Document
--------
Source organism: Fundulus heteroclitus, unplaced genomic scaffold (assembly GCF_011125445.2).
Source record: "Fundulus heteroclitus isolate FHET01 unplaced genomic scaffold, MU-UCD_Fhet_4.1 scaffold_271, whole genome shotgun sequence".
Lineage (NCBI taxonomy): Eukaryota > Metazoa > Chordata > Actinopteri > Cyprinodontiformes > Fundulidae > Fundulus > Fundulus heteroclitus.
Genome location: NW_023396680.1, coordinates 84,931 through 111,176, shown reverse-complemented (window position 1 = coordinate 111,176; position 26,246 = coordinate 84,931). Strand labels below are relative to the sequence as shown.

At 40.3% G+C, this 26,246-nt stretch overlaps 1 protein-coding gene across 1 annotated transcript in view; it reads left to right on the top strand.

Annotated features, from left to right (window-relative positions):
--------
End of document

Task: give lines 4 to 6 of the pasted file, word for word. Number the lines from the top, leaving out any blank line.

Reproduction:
Genome location: NW_023396680.1, coordinates 84,931 through 111,176, shown reverse-complemented (window position 1 = coordinate 111,176; position 26,246 = coordinate 84,931). Strand labels below are relative to the sequence as shown.

At 40.3% G+C, this 26,246-nt stretch overlaps 1 protein-coding gene across 1 annotated transcript in view; it reads left to right on the top strand.

Annotated features, from left to right (window-relative positions):